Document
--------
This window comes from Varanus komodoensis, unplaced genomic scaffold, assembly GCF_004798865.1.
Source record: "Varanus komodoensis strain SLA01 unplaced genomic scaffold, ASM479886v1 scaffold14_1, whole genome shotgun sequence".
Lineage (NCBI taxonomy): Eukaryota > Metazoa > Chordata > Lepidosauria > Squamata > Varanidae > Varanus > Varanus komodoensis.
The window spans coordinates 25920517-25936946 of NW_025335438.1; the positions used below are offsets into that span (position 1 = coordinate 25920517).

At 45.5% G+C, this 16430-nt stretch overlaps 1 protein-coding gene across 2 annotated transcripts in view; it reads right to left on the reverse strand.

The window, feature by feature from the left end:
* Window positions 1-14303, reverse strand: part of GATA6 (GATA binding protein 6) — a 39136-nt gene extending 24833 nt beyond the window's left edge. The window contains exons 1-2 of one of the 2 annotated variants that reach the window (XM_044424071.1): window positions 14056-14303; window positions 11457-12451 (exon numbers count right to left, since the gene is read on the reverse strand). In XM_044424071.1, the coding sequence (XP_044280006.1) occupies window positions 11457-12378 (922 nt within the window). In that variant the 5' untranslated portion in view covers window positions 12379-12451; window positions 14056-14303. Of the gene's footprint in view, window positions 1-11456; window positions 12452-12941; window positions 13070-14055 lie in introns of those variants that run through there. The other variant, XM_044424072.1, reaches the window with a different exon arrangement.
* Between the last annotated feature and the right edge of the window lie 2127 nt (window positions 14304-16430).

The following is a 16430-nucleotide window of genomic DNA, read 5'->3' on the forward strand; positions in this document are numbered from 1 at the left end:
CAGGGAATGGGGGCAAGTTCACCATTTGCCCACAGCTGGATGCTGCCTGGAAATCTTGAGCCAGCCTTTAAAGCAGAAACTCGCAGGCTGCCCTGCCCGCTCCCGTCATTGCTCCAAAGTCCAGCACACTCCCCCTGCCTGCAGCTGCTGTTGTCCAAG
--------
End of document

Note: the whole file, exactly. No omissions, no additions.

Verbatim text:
This window comes from Varanus komodoensis, unplaced genomic scaffold, assembly GCF_004798865.1.
Source record: "Varanus komodoensis strain SLA01 unplaced genomic scaffold, ASM479886v1 scaffold14_1, whole genome shotgun sequence".
Lineage (NCBI taxonomy): Eukaryota > Metazoa > Chordata > Lepidosauria > Squamata > Varanidae > Varanus > Varanus komodoensis.
The window spans coordinates 25920517-25936946 of NW_025335438.1; the positions used below are offsets into that span (position 1 = coordinate 25920517).

At 45.5% G+C, this 16430-nt stretch overlaps 1 protein-coding gene across 2 annotated transcripts in view; it reads right to left on the reverse strand.

The window, feature by feature from the left end:
* Window positions 1-14303, reverse strand: part of GATA6 (GATA binding protein 6) — a 39136-nt gene extending 24833 nt beyond the window's left edge. The window contains exons 1-2 of one of the 2 annotated variants that reach the window (XM_044424071.1): window positions 14056-14303; window positions 11457-12451 (exon numbers count right to left, since the gene is read on the reverse strand). In XM_044424071.1, the coding sequence (XP_044280006.1) occupies window positions 11457-12378 (922 nt within the window). In that variant the 5' untranslated portion in view covers window positions 12379-12451; window positions 14056-14303. Of the gene's footprint in view, window positions 1-11456; window positions 12452-12941; window positions 13070-14055 lie in introns of those variants that run through there. The other variant, XM_044424072.1, reaches the window with a different exon arrangement.
* Between the last annotated feature and the right edge of the window lie 2127 nt (window positions 14304-16430).

The following is a 16430-nucleotide window of genomic DNA, read 5'->3' on the forward strand; positions in this document are numbered from 1 at the left end:
CAGGGAATGGGGGCAAGTTCACCATTTGCCCACAGCTGGATGCTGCCTGGAAATCTTGAGCCAGCCTTTAAAGCAGAAACTCGCAGGCTGCCCTGCCCGCTCCCGTCATTGCTCCAAAGTCCAGCACACTCCCCCTGCCTGCAGCTGCTGTTGTCCAAG